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  • Sovereignty, Capital, and Justice in the Warming World:Mann and Wainwright's Climate Leviathan
  • Donald V. Kingsbury (bio)
Geoff Mann and Joel Wainwright. Climate Leviathan: A Political Theory of Our Planetary Future. New York: Verso, 2018. $26.95 ISBN: 9781786634290

In April 2018, Canadian Prime Minister Justin Trudeau interrupted a continent-hopping tour (on which, among other things, he was to contribute to the effort to salvage the Paris Climate Accords) to convene a leaders' summit with the premiers of Alberta and British Columbia. The two western provinces had been at loggerheads for months over the transit of bitumen from Alberta's Tar Sands to a port in Barnaby, BC. Kinder Morgan—the Texas-based company behind the proposed $7.4 billion Trans Mountain pipeline project—was threatening to pull out. British Columbia insisted the environmental risks of the pipeline far outweighed any benefits, while Alberta and the Trudeau administration insisted the extractive sector remained key to Canada's vital economic and strategic interests. No representatives of First Nations or civil society groups affected by the project were invited to the summit, despite growing mobilizations and widespread opposition to the pipeline. The summit was, perhaps predictably, little more than a photo opportunity. Neither side budged in their position and the likelihood of a constitutional crisis grew. By the end of May, with Kinder Morgan's deadline fast approaching, the Trudeau government announced it would buy the aging pipeline—a bailout amounting to $4.5 billion CAD with the added promise it would privatize the infrastructure once upgrades were completed—while members of Federal Parliament were getting arrested at anti-pipeline blockades in BC.

Along with Emanuel Marcon in France and Angela Merkel in Germany, Trudeau is often held up as liberals' best chance for a planetary response to overlapping and growing economic, ecological, and social crises and the only hope for a green capitalism embedded within the normative framework of modern liberalism. The limits of such hope are on stark display in Trudeau's positioning around the Trans Mountain project. However, bailouts and privatizations locking in a carbon intensive future and (yet more) broken promises to indigenous peoples and the environment are not only typical of the Trudeau government. They are rather symptomatic of what Geoff Mann and Joel Wainwright describe as an emerging planetary sovereignty in an era defined by climate change—a Climate Leviathan. As they observe, "the coming crisis is not 'unmanageable'; it is already here, already being managed by liberal capitalism (if rather badly). Indeed, they very 'manageability' of the crisis is part of the problem we face" (11). Mann and Wainwright describe the emergent Leviathan as a de facto and de jure planetary sovereign order endowed with the Hobbesian-Schmittian power to define normalcy and legitimacy, but also and perhaps primarily to distinguish those spaces and peoples that will adapt to an increasingly extreme environment from those that will be left exposed to the shocks to come. Under this regime, those who have contributed least to [End Page 993] climate change, and who have been most systematically excluded from the differentiated fruits of carbon capitalism, are most subject to the insecurities and displacements of the warming planet. Any fight for social justice in the present or future, they argue, will of necessity be a fight for climate justice.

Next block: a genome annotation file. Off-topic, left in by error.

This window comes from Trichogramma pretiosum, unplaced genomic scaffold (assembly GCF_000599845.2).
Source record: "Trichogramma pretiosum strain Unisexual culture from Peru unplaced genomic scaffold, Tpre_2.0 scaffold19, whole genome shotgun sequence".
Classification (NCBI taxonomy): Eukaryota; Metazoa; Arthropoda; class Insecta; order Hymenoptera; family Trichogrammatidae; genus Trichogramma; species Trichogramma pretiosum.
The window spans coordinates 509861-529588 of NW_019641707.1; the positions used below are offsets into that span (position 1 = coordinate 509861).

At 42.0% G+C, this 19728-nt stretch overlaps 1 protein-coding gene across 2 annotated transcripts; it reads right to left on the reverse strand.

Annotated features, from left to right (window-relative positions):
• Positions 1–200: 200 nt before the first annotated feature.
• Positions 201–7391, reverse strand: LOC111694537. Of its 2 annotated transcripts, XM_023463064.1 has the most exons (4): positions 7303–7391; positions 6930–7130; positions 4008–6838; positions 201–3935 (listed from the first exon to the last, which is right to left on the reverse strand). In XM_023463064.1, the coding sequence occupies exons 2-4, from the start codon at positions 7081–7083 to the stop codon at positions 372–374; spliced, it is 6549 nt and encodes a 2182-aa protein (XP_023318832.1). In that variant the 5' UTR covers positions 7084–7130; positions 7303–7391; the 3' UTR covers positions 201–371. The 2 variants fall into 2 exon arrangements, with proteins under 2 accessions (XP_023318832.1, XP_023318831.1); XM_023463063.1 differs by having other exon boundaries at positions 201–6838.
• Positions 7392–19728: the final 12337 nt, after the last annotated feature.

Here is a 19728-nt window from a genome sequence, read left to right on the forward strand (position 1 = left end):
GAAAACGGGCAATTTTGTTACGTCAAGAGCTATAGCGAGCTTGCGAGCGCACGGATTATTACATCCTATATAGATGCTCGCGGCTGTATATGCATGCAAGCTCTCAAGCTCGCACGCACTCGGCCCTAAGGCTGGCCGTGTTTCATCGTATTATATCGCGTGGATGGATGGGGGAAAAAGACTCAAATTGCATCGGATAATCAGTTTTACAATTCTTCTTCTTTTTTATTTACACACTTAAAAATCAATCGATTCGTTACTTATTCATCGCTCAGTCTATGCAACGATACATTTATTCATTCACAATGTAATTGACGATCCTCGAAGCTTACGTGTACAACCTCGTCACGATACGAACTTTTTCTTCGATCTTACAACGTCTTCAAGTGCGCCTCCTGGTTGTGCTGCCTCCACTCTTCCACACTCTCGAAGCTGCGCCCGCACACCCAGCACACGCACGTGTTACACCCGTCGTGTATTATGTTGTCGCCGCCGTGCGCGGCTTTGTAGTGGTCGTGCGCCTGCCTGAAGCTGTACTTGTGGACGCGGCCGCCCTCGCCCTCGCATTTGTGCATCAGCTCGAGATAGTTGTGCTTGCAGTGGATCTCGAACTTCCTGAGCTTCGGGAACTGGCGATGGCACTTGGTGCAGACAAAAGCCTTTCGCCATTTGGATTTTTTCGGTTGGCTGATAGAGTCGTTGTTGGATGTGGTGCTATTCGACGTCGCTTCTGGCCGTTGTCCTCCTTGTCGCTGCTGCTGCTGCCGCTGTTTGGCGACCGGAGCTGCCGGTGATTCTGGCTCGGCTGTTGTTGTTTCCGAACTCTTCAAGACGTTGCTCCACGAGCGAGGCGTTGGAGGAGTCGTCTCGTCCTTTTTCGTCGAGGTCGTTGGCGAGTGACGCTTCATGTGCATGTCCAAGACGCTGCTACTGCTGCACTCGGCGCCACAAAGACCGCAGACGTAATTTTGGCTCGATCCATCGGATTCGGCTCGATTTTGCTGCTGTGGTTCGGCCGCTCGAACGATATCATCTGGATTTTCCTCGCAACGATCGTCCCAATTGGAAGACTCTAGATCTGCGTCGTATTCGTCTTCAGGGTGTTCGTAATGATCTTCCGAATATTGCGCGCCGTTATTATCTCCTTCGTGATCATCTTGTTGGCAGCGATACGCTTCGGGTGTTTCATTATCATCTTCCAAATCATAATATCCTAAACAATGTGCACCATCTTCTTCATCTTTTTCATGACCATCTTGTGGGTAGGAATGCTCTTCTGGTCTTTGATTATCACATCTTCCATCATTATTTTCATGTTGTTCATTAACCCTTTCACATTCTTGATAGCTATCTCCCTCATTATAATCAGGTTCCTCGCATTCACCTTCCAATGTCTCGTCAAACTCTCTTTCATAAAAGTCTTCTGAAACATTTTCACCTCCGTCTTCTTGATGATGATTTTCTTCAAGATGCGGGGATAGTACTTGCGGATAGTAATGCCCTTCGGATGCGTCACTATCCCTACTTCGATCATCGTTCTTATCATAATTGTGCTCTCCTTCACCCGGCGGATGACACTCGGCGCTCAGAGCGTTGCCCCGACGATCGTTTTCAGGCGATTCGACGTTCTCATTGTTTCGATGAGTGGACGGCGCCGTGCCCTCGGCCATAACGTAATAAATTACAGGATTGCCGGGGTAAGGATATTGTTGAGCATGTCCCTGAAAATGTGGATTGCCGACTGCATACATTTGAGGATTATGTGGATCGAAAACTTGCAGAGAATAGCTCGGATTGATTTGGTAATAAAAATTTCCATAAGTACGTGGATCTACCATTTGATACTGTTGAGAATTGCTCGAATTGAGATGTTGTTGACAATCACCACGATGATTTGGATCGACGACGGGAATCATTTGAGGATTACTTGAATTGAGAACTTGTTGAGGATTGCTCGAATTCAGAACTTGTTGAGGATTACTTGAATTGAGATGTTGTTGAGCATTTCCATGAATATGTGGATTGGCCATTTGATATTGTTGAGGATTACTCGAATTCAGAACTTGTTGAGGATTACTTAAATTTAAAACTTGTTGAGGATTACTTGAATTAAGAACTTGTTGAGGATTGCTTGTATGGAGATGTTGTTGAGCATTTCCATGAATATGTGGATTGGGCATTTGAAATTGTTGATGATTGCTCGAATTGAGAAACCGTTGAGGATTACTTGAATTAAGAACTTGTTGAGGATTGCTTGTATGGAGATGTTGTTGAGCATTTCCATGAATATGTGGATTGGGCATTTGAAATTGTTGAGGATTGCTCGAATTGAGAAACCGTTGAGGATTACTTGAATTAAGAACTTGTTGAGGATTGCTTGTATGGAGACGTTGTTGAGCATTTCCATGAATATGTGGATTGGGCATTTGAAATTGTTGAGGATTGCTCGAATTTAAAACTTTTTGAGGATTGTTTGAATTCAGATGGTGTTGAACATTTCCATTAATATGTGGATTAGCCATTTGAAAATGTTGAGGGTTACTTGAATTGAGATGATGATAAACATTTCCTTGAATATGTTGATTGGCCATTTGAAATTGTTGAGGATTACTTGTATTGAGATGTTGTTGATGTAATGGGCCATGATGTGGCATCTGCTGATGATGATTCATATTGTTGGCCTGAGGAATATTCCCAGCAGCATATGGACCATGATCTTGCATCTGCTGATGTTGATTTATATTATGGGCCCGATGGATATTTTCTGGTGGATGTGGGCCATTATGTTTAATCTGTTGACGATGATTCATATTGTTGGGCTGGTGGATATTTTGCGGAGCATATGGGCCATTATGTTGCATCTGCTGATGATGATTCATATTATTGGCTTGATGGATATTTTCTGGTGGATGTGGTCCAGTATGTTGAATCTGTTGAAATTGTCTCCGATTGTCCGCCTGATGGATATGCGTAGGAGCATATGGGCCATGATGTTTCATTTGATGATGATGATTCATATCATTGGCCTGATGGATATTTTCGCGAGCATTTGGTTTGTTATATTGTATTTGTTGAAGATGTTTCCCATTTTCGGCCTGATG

Climate Leviathan arrives as anxieties about the stability of the global political economy and of planetary biosystems continue to rise. Precarity is an increasingly general condition, even in the comparatively affluent North. Extreme weather events displace growing numbers of peoples, especially but not only in the South. A common if murky belief that something radical needs to change—in economy, society, and ecology—is gaining strength and urgency. So too are critical and historical thought struggling to reconfigure the basic coordinates of the political, a task to which Mann and Wainwright contribute with their book. As they observe, "a stable concept of the political can only hold in a relatively stable world environment; when the world is in upheaval, so too are the definition and content of the realm of human life we call 'political.'" (xi).

In undertaking a reconfiguration of this kind, Climate Leviathan is organized...


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pp. 993-998
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